OPINION | Sunday, 25 November 2007

A better government… and yes, could you possibly somehow explain how?


When years back I ran a small political radio station, I recall the moments when the same DJ would invariably call in sick, and I would have to do the music mix. I dreaded every moment.
And then out of the blue there would be that dirty smudged disc that would get stuck and repeat the same song and I would only notice the glitch when someone phoned in to complain.
Whenever Labour deputy leader Michael Falzon talks to the press or in a party club, he takes me back to this particular moment. He says, repeatedly in that sotto voce voice, that a Labour government will ‘a better government’: “we will be a better government” – “inkunu gvern ahjar!”
Falzon as many people in the glasshouse at Mile End know all too well, is not sotto voce when he loses his temper. Every time he talks to a crowd, Falzon repeats ad nauseam the statement “Inkunu gvern ahjar”, but he finds little time to explain how he will act at the head of a better government, and with what stretch of his imagination this better government could come to the fore. Most of the time when he talks to the crowd, he starts off with a long list of thanks to all the party activists. It sounds like the thank-you list at a memorial function.
When he talks of change, Falzon probably means changing the blue-eyed boys with the red virgins, something which he could perhaps simply describe as a mere reversal of roles. One could of course argue that anything could be better than the present Nationalist administration. That is something that only those born after 1987 will say. Anyone who lived before that, or better still between 1996 and 1998, will confirm that things were far from bright, better, healthier or looking up.
But I have yet to meet a horticulturalist who believes that the removal of an old sickly lemon tree and its replacement with a similar, old sickly lemon tree that offers precisely the same quantity of minute, shrivelled lemons is a bloody good idea. Only a mad horticulturalist would go through the trouble of spending a whole day digging around the lemon tree, uprooting it, and replace it with a an indentical sickly perennial.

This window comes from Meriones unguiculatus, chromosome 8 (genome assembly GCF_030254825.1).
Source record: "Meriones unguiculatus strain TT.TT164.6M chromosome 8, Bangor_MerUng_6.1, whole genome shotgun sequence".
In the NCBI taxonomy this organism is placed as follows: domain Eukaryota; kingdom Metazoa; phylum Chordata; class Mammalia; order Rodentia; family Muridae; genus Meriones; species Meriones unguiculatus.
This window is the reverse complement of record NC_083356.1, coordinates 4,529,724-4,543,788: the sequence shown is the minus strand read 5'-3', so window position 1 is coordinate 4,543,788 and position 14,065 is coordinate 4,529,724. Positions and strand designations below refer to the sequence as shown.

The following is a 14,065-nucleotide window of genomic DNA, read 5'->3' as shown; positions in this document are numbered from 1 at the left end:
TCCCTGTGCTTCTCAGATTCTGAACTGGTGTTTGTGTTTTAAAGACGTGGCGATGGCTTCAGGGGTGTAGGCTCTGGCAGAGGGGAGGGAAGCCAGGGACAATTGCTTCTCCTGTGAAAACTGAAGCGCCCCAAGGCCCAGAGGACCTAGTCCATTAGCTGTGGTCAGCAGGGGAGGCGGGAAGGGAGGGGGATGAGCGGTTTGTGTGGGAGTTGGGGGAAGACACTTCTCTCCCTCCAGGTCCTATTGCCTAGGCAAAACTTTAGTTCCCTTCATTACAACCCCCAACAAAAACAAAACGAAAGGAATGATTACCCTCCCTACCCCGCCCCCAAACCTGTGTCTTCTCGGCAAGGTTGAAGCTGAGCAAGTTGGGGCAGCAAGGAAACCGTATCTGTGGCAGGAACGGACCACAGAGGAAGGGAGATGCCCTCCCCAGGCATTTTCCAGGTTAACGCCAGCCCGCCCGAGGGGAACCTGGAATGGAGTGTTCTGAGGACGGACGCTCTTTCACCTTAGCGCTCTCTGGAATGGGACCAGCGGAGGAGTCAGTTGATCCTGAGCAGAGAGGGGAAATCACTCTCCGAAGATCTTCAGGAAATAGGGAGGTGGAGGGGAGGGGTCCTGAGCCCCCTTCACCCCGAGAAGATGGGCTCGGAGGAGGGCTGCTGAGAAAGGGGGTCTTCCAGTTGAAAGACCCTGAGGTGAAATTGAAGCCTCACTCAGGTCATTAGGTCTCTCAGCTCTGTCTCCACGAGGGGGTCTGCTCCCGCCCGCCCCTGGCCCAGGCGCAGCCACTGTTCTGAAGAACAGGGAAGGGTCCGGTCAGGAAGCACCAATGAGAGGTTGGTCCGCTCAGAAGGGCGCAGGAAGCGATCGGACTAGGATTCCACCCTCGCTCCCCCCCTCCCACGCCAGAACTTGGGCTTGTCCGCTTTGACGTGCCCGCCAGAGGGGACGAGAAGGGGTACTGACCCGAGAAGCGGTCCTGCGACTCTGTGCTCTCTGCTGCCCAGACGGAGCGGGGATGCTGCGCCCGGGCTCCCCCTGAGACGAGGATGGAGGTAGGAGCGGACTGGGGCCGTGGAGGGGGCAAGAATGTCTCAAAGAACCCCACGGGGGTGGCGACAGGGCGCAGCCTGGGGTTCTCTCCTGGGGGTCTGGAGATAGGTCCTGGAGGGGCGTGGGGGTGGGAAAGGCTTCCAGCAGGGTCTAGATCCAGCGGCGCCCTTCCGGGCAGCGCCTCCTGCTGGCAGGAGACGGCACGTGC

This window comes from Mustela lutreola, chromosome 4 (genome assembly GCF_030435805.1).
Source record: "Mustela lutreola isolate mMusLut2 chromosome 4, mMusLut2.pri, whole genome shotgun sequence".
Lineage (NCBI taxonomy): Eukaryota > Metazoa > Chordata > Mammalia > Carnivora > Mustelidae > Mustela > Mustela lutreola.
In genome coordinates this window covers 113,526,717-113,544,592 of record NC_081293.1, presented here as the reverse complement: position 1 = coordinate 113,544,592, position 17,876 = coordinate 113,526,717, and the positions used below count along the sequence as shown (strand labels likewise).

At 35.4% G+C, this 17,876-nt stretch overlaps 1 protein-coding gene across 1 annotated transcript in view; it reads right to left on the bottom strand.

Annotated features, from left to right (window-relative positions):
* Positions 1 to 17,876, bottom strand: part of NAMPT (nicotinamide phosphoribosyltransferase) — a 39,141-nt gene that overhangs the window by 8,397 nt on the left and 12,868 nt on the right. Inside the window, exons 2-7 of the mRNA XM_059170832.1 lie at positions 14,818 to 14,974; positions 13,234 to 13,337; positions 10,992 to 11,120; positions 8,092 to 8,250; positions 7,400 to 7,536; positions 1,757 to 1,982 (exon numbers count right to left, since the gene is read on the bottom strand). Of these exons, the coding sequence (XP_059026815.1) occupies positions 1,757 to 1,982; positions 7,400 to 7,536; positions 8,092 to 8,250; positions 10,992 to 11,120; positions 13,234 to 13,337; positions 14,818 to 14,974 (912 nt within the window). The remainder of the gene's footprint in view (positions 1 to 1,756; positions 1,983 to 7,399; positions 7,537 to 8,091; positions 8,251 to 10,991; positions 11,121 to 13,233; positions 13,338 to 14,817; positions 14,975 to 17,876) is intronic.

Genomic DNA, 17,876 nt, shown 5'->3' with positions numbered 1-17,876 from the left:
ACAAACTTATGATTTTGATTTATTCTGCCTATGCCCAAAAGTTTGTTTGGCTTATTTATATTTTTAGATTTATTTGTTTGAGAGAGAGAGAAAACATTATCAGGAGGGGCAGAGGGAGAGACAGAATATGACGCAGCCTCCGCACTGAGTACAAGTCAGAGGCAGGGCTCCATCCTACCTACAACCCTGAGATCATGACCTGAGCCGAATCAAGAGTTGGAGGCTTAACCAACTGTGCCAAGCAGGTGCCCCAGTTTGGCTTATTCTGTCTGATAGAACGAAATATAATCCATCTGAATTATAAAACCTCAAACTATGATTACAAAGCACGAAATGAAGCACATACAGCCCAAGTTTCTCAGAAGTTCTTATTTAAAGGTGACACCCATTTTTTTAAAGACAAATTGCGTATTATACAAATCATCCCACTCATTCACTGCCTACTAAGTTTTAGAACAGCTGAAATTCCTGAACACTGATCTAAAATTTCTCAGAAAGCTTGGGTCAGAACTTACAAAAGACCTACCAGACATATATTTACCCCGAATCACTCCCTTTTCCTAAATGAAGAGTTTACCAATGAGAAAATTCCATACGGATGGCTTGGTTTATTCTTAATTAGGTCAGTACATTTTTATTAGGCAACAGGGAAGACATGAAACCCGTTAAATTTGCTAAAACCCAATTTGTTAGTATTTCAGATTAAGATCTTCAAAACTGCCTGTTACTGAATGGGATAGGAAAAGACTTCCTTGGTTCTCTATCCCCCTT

Everyone looks at Michael Falzon as ‘the moderate’ in the Labour party. But he is not really moderate other than someone who is deeply conservative, lacking in vision, and as close to a visionary socialist as I am to being a vegetarian Buddhist. On all the mostly progressive issues, Michael Falzon has unsurprisingly Nationalist views.
Apart from the fact that his father was a Labourite and that he works for the MLP, there is little to differentiate Michael Falzon from the Nationalist neighbour who lives next door. Just read on.
On hunting, he says we should tolerate traditional hunting.
On fireworks, he is an enthusiast himself.
On divorce, he could sit in the same boat as Cardinal Ruini.
Undeniably, he is family first, second, third and last. Cohabitation? Good question.
Taxation? Well, less taxation on all fronts which is diametrically opposed to what all social-democrats believe should be the case. And on overtime, it is a copy of Nicolas Sarkozy, the most hated figure for the French socialists.
In reality I am not quite sure what Falzon stands for. When this very year our sister newspaper Illum revealed the story behind an innocent email sent to Falzon, he went literally berserk. So berserk that it uncovered another side to Michael Falzon.
For the record, it was the story about an innocuous email sent to Falzon by celebrity chef Anton Dougall. Dougall did not sign the email for reasons known to himself, so Falzon was unwilling to take more crap from anonymous emails and asked the police commissioner to investigate. What followed was one of those things you read about in a human rights despatch on Zimbabwe.
Dougall was asked to report to the police ever so often on dubious bail conditions, and had his laptop confiscated. Falzon had obviously thought the email sender was linked to other vicious ‘messages’ sent to him that were not very nice to say the least. On that count, Mr Dougall was of course not the culprit. He was actually a well-wisher with some constructive criticism that went unappreciated by Falzon.